When God makes way for gods

Emmanuel College in Boston began the New Year with what might be seen as a new resolution to ring out the Old Faith in order to ring in the arrival of new faiths. This appeared to be the message when the College’s Mission and Ministry opened a new prayer room for those who want to pray to gods other than God.

This bold initiative to welcome other gods to the college was pioneered by Father John Spencer, who was inspired to initiate the establishment of an “inter-faith prayer room” after attending a conference of the Association of Catholic Colleges and Universities in Washington. After realizing that Emmanuel College was the only one at the conference without an interfaith prayer room, he decided that it was time that his own school should follow the inter-faith fad.

“As we started to get more Muslim students, the parents were asking if we were getting a prayer room,” Fr. Spencer told a reporter for The Hub, the college’s student newspaper. He also added that students who did not belong to a specific faith wanted a quiet place to sit and reflect. Although other departments wanted to use the space that was eventually allocated to the prayer room, their plans were overruled by the powers that be, namely Sr. Janet Eisner and Sr. Anne Donovan, who agreed with Fr. Spencer that the space was needed for “inter-faith” purposes.

Fr. Spencer, using the clichés of progressive parlance, called Emmanuel’s support for non-Christian religion on campus “cutting edge.” This seems a little incongruous considering that Emmanuel College, by Fr. Spencer’s own admission, was the very last school among those attending the conference of the Association of Catholic Colleges and Universities to allocate space for “inter-faith” prayer and reflection. Surely it’s more a case of jumping on a bandwagon than being “cutting edge.”

There is, however, one sense in which reducing Catholicism to being merely one faith among “equals” could be considered “cutting edge.” It is the cutting edge which severs the college from its true adherence to the Faith. Rather than preaching the Gospel and teaching that nobody comes to the Father except by way of Christ, Fr. Spencer explained how Emmanuel College now desired “to embrace all faiths.”

Patrick Reilly, president of the Cardinal Newman Society, sees things a little differently. “I can’t see why a Catholic college would do anything proactively to provide for worship that is clearly heretical from a Catholic point of view,” he said. “It seems there are appropriate ways of welcoming and accommodating students who might not be Catholic, such as striving to find ways to help them identify local places of worship and even help them get there. But why formally dedicate space and resources to worship that is not Catholic? Why hire campus ministers to support and even promote non-Catholic religions (as is the case at some Catholic colleges like Georgetown)? That seems to violate Ex corde Ecclesiae, which says that all official actions of the university must be in accord with its Catholic identity.”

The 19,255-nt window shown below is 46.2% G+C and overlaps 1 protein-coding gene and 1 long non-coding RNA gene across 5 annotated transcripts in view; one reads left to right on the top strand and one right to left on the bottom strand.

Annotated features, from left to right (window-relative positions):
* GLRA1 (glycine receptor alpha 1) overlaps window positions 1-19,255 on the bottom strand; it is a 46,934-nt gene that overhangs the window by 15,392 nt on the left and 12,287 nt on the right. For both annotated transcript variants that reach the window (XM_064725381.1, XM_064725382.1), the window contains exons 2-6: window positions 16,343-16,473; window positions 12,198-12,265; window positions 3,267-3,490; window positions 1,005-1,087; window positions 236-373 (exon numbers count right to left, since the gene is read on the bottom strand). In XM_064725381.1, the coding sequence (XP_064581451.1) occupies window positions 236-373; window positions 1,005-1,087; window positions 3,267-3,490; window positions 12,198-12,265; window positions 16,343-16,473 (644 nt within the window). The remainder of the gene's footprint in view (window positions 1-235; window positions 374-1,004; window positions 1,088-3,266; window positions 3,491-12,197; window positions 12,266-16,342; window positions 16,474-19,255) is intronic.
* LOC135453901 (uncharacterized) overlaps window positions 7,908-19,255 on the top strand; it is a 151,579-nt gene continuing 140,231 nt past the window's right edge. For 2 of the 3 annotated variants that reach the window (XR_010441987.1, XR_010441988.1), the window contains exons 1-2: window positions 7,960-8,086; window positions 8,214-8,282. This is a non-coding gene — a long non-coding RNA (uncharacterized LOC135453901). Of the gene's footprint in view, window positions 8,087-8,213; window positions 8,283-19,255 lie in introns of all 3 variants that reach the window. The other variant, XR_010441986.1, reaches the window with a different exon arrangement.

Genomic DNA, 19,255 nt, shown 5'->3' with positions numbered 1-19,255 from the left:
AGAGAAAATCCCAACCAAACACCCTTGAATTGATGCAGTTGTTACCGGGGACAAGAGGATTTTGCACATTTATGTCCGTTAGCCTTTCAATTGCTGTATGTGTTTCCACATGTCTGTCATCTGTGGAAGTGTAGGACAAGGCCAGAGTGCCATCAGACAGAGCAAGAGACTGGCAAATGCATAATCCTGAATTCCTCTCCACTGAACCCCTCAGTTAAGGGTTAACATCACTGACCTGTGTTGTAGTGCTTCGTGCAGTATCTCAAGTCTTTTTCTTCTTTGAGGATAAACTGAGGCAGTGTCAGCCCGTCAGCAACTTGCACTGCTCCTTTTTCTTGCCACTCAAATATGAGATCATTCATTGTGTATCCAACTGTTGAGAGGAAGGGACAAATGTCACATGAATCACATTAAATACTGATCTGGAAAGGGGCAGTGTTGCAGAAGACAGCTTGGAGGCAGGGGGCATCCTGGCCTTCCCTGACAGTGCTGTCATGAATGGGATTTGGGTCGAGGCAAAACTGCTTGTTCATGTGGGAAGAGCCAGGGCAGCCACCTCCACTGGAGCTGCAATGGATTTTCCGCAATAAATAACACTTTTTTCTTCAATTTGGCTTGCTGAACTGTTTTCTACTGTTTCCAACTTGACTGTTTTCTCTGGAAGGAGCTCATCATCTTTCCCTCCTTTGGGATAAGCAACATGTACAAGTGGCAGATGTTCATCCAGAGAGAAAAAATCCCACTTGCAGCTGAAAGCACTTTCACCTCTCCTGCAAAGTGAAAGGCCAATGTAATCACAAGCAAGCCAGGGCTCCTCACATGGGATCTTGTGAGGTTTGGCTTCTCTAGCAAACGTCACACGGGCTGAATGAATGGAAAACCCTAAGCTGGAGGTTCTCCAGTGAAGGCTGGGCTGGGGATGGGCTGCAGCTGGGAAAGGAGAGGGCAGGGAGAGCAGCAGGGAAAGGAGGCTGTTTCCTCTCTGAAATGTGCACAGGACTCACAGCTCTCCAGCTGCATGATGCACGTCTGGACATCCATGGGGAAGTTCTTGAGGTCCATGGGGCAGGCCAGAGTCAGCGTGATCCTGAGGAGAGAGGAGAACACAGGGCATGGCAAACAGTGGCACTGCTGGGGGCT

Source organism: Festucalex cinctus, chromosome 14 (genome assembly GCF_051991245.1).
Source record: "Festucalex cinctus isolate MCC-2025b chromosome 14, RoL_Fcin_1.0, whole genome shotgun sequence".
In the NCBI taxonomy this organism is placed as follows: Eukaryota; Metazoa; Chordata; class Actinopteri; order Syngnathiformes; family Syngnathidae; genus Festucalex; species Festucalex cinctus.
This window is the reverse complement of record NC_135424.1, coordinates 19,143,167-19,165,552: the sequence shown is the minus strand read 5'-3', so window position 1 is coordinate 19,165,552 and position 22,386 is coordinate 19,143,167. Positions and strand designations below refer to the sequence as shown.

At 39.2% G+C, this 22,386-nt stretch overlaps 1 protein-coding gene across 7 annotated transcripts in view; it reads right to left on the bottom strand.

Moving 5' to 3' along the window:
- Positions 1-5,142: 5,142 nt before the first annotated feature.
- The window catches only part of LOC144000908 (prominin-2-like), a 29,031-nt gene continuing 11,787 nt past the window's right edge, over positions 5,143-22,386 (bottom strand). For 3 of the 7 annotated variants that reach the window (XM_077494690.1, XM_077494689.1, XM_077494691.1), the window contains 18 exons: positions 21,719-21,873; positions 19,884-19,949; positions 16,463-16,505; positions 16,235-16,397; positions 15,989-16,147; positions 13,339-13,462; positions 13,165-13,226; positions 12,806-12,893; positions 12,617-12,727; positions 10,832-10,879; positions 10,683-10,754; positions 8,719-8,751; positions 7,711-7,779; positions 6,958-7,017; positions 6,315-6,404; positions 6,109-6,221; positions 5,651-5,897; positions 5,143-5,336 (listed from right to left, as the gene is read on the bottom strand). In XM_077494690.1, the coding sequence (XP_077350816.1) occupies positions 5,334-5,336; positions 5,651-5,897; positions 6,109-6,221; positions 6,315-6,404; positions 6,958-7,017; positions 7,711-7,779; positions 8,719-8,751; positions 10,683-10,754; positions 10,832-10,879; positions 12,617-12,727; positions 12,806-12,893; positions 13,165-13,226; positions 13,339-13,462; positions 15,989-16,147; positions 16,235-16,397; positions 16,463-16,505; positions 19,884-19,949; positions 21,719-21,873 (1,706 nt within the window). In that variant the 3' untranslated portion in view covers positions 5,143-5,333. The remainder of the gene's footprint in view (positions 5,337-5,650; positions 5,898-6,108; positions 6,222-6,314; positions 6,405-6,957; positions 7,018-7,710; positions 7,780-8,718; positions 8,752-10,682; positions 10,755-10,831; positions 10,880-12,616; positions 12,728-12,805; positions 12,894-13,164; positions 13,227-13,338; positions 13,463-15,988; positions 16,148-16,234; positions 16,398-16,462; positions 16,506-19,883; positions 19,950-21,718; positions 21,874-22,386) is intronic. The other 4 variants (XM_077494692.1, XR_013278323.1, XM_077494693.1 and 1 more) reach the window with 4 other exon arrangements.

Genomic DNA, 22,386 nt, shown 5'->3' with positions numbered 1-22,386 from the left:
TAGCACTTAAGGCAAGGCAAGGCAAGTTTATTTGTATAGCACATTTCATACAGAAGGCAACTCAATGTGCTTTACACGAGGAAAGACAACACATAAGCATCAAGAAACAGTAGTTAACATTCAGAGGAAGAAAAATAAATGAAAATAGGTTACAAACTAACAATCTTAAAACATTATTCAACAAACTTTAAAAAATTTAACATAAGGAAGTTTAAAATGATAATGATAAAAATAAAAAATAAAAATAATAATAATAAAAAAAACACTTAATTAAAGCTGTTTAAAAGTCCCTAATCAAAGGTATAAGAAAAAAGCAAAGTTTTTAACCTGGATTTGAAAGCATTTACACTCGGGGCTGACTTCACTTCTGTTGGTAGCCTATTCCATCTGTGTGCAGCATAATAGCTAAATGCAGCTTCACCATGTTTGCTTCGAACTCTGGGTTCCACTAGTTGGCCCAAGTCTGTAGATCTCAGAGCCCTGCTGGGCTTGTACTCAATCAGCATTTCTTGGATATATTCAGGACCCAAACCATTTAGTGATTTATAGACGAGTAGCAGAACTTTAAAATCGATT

Nobody is suggesting that non-Christian students should be prevented from practicing their faith, but why is it incumbent upon the Catholic school to actively provide for the practice of beliefs that the Church teaches are erroneous? Why should a Catholic institution provide for the worship of false gods, or the practice of religions which deny the divinity of Christ? Such an “accommodation” is not a Catholic school’s responsibility, or its purpose, or its calling. Indeed, it represents a clear violation of its calling. Non-Christian students who freely choose to attend a Catholic school (and nobody is forcing them to do so) should accept that Catholicism will inform the culture, the curriculum of the school, and its modes of religious expression. They should expect to get what they are paying for. If they are paying for a Catholic education, in preference to a secular education, they should accept the consequences of such a choice.

JOSEPH PEARCE is a senior fellow at The Cardinal Newman Society and editor of its journal. He is a senior contributor at The Imaginative Conservative and senior editor at the Augustine Institute. His books include biographical works on C.S. Lewis, Shakespeare, Tolkien, Chesterton, Solzhenitsyn and Belloc.

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